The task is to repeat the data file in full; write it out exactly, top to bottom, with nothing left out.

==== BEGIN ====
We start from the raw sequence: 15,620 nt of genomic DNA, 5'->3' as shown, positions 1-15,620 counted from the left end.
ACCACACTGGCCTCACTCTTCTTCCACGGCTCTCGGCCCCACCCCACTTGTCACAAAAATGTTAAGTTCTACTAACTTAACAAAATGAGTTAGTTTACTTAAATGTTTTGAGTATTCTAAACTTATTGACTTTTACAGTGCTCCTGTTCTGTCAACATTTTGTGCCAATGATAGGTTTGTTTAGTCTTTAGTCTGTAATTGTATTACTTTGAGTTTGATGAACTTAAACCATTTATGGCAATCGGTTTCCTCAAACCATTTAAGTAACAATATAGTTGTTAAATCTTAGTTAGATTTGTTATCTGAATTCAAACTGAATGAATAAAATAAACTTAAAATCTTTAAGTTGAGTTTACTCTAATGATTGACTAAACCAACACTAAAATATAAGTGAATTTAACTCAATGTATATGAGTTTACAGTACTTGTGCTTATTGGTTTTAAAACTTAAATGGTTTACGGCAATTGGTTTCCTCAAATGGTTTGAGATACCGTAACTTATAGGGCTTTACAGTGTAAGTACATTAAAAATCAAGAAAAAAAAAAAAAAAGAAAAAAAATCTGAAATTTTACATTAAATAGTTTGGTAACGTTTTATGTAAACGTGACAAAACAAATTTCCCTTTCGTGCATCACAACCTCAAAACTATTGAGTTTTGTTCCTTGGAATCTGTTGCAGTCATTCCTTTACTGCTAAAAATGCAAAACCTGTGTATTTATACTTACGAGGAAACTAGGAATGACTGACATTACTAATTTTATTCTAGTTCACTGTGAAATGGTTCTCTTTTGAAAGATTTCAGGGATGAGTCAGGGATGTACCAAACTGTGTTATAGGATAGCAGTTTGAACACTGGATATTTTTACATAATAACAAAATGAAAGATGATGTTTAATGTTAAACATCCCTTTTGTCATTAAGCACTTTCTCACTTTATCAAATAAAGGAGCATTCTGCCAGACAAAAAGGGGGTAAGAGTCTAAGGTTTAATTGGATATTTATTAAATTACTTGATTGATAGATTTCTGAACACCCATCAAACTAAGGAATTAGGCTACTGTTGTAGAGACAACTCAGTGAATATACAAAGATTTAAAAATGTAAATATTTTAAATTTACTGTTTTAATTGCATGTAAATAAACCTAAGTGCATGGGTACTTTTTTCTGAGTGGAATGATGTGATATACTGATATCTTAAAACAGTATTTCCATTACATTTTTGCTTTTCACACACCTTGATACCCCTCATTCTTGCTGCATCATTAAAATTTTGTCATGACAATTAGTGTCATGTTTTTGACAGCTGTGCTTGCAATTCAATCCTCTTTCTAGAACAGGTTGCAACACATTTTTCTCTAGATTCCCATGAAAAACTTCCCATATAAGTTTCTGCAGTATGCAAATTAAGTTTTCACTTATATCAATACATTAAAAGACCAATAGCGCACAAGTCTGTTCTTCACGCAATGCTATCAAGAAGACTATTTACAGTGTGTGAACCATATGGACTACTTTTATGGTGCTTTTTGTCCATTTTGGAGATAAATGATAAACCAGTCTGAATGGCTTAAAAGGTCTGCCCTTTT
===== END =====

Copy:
We start from the raw sequence: 15,620 nt of genomic DNA, 5'->3' as shown, positions 1-15,620 counted from the left end.
ACCACACTGGCCTCACTCTTCTTCCACGGCTCTCGGCCCCACCCCACTTGTCACAAAAATGTTAAGTTCTACTAACTTAACAAAATGAGTTAGTTTACTTAAATGTTTTGAGTATTCTAAACTTATTGACTTTTACAGTGCTCCTGTTCTGTCAACATTTTGTGCCAATGATAGGTTTGTTTAGTCTTTAGTCTGTAATTGTATTACTTTGAGTTTGATGAACTTAAACCATTTATGGCAATCGGTTTCCTCAAACCATTTAAGTAACAATATAGTTGTTAAATCTTAGTTAGATTTGTTATCTGAATTCAAACTGAATGAATAAAATAAACTTAAAATCTTTAAGTTGAGTTTACTCTAATGATTGACTAAACCAACACTAAAATATAAGTGAATTTAACTCAATGTATATGAGTTTACAGTACTTGTGCTTATTGGTTTTAAAACTTAAATGGTTTACGGCAATTGGTTTCCTCAAATGGTTTGAGATACCGTAACTTATAGGGCTTTACAGTGTAAGTACATTAAAAATCAAGAAAAAAAAAAAAAAAGAAAAAAAATCTGAAATTTTACATTAAATAGTTTGGTAACGTTTTATGTAAACGTGACAAAACAAATTTCCCTTTCGTGCATCACAACCTCAAAACTATTGAGTTTTGTTCCTTGGAATCTGTTGCAGTCATTCCTTTACTGCTAAAAATGCAAAACCTGTGTATTTATACTTACGAGGAAACTAGGAATGACTGACATTACTAATTTTATTCTAGTTCACTGTGAAATGGTTCTCTTTTGAAAGATTTCAGGGATGAGTCAGGGATGTACCAAACTGTGTTATAGGATAGCAGTTTGAACACTGGATATTTTTACATAATAACAAAATGAAAGATGATGTTTAATGTTAAACATCCCTTTTGTCATTAAGCACTTTCTCACTTTATCAAATAAAGGAGCATTCTGCCAGACAAAAAGGGGGTAAGAGTCTAAGGTTTAATTGGATATTTATTAAATTACTTGATTGATAGATTTCTGAACACCCATCAAACTAAGGAATTAGGCTACTGTTGTAGAGACAACTCAGTGAATATACAAAGATTTAAAAATGTAAATATTTTAAATTTACTGTTTTAATTGCATGTAAATAAACCTAAGTGCATGGGTACTTTTTTCTGAGTGGAATGATGTGATATACTGATATCTTAAAACAGTATTTCCATTACATTTTTGCTTTTCACACACCTTGATACCCCTCATTCTTGCTGCATCATTAAAATTTTGTCATGACAATTAGTGTCATGTTTTTGACAGCTGTGCTTGCAATTCAATCCTCTTTCTAGAACAGGTTGCAACACATTTTTCTCTAGATTCCCATGAAAAACTTCCCATATAAGTTTCTGCAGTATGCAAATTAAGTTTTCACTTATATCAATACATTAAAAGACCAATAGCGCACAAGTCTGTTCTTCACGCAATGCTATCAAGAAGACTATTTACAGTGTGTGAACCATATGGACTACTTTTATGGTGCTTTTTGTCCATTTTGGAGATAAATGATAAACCAGTCTGAATGGCTTAAAAGGTCTGCCCTTTT